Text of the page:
As I said, my region is home to the oldest French-language newspaper in America, and we are very proud of it. I have been in office for several years now, first as a municipal councillor and now as an MP. I appreciate the fact that our local media can be critical of our work. I appreciate how they act as watchdogs and keep abreast of the issues.

Much of their work is in the public interest. They make sure that we spend public money appropriately and that the people's interests are properly represented. Their questions might make us squirm sometimes, but they are important for our democracy. As I often said to my fellow municipal councillors, those looking for subservient media should move to a dictatorship.

Protecting our journalists is important.

Journalistic Sources Protection ActPrivate Members’ Business

June 9th, 2017 / 1:25 p.m.
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Bernard Généreux Conservative Montmagny—L'Islet—Kamouraska—Rivière-du-Loup, QC

Mr. Speaker, I am very pleased to rise in the House to speak to Bill C-231, which was introduced by my colleague, Senator Carignan, who did an exceptional job as opposition leader in the upper house for our party. Mr. Carignan is from the Montreal region, so he is very familiar with what is going on in the media sector in our greater metropolitan area.

I am also glad that the government decided to support this bill, which is so important for our democracy.

Last year, like many Quebeckers, I was shocked to learn that police forces, whose job is to protect us, had a number of journalists under surveillance. Naturally, I have a lot of admiration for this country's police forces and law enforcement agencies, whose members, for the most part, choose to work in policing because they want to keep us safe and protect our families and our rights. For them, it is a matter of principle, honour, and ensuring a healthy democracy.

We need to ensure that our law enforcement officers continue to serve all Canadians, rather than just one branch of a political office, whether it be that of a mayor or MP. We need to avoid the embarrassments we have seen over the past few years, and still recently, in certain regions of Canada.

We are not a communist country like China or Cuba, despite our Prime Minister's willingness to sing the praises of some of their leaders. One thing is certain; Canada is a democratic country. In a country like ours, everyone should ensure maximum freedom of expression so that the rights of all Canadians are protected.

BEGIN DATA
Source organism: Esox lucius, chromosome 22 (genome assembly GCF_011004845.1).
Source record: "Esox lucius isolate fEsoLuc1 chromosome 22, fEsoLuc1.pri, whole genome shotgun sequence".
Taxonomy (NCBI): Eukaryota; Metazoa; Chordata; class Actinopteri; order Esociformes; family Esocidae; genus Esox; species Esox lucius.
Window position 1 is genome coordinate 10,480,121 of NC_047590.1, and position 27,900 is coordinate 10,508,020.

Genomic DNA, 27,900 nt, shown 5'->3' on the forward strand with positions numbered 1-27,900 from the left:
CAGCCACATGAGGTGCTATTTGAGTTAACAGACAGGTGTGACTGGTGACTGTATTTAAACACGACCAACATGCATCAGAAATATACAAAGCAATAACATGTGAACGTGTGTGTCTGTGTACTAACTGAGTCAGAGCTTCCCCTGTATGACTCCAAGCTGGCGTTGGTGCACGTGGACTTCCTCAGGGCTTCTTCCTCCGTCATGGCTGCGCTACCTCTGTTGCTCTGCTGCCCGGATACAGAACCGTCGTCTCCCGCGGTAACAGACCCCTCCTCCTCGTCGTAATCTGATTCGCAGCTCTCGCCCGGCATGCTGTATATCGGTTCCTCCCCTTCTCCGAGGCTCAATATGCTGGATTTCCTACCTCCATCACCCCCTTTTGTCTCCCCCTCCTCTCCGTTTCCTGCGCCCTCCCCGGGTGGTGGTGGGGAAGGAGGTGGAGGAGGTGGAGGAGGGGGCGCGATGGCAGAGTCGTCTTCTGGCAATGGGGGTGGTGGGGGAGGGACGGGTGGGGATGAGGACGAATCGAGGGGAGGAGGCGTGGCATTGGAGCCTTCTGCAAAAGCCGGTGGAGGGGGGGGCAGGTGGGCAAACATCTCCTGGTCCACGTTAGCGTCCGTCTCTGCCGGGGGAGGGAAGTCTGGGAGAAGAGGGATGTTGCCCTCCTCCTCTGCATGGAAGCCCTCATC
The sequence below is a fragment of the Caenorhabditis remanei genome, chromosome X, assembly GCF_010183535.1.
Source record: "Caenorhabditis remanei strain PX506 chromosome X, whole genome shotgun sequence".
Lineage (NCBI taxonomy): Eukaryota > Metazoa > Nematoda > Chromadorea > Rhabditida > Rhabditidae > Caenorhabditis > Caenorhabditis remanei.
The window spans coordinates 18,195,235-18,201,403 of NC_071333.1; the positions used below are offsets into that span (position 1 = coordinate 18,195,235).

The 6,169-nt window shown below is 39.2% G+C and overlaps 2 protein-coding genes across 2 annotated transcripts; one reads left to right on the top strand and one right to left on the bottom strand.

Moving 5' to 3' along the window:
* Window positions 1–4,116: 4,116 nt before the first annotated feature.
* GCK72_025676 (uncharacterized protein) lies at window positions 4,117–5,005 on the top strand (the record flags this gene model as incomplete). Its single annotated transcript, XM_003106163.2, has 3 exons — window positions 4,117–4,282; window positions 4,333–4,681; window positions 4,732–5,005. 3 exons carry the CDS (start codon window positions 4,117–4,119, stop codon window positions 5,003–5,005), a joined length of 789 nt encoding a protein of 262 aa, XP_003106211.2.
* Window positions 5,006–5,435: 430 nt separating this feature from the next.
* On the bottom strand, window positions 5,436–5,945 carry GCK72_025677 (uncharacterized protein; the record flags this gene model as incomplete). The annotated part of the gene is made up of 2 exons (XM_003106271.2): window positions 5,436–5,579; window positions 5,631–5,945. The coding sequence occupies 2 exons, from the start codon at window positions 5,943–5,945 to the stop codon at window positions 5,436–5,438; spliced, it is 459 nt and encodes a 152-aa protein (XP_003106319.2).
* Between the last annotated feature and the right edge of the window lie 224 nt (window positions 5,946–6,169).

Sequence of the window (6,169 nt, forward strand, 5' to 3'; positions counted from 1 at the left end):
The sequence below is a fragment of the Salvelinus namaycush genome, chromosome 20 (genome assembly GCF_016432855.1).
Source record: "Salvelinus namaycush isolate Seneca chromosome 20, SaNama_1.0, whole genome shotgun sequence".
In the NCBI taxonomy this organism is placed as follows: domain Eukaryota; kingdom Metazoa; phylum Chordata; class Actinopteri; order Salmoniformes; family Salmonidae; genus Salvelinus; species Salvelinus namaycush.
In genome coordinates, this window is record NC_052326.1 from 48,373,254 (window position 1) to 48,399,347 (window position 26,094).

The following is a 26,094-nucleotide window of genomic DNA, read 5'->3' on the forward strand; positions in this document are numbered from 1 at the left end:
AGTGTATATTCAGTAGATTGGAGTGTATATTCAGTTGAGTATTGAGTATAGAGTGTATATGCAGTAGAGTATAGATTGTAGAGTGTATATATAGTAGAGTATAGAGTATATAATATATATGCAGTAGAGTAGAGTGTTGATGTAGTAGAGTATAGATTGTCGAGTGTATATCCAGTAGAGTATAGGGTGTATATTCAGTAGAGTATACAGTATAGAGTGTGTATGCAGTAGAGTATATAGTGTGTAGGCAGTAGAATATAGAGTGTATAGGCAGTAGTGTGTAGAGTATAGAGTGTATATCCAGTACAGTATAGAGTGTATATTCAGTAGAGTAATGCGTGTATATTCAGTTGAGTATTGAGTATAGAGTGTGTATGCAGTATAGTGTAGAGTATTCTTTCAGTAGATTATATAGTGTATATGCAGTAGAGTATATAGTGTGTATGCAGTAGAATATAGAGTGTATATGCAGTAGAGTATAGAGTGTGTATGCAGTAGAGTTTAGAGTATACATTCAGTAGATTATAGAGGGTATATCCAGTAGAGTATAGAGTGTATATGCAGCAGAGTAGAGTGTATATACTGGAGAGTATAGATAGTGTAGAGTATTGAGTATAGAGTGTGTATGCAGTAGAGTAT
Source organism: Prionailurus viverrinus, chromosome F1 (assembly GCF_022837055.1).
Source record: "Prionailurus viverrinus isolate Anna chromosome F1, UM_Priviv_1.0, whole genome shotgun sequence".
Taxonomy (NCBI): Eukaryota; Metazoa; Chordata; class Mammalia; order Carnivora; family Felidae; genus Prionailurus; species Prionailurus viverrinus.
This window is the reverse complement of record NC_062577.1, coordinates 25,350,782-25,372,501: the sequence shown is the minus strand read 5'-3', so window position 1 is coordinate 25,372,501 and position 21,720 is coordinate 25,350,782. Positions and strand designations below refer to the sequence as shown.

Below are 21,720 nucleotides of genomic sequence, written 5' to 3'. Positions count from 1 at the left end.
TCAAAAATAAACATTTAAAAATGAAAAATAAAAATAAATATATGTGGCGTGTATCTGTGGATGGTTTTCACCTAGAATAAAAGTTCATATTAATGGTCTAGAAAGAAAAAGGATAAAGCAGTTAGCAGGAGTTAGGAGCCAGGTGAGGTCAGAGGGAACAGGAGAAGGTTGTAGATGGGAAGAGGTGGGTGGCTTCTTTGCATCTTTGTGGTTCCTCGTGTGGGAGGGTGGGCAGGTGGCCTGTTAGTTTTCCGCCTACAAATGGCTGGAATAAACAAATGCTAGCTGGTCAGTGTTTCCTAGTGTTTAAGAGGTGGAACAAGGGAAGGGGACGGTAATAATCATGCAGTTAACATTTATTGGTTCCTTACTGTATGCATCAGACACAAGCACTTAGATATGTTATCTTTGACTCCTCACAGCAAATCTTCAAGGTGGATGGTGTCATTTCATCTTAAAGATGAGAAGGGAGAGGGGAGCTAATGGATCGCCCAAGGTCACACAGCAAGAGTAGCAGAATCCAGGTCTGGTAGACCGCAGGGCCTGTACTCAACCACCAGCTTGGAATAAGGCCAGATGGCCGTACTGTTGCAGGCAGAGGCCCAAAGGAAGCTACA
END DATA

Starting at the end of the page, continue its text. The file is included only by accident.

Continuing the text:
The resources available to the state, especially when it comes to surveillance and wiretapping, are supposed to be used only in situations where they are deemed essential, specifically in order to thwart an attack that is imminent or in the works. The fact that an employee working for a municipal, provincial, or federal government wants to blow the whistle on an embarrassing situation is clearly not a matter of national security that would require police forces to set aside important investigations to sound the alarm. That is what we believe on this side of the House, and of course all parties agree on this.

The most blatant example in Canadian history is that of the Gomery commission. Journalist Daniel Leblanc from The Globe and Mail uncovered a story that caused quite an uproar and ended with the investigation that we are all familiar with today. The whole thing started with an informer known as “Ma Chouette”. We never found out the person's real name because Mr. Leblanc went so far as to go to court to protect his journalistic sources. This helped Canadian society to make significant advances.

It is therefore essential that we be able to protect those people. Senator Carignan, who sponsored this bill, was aware of the importance of striking a balance so as not to create a free-for-all where government secrets would be leaked in violation of the law.

It is important to point out that this bill still allows the courts to authorize the disclosure of information, even if they do so only in rare cases where the public interest in the administration of justice outweighs the public interest in protecting confidentiality. Under clause 39 of the bill, the court must take into account the following three factors: the essential role of the information in the proceeding, freedom of the press, and the impact of disclosure on the journalistic source.

Judges are required to think carefully before issuing wiretap warrants, and obtaining such warrants will not be a mere formality that is automatically rubber-stamped. Judges cannot issue such warrants unless they are absolutely necessary.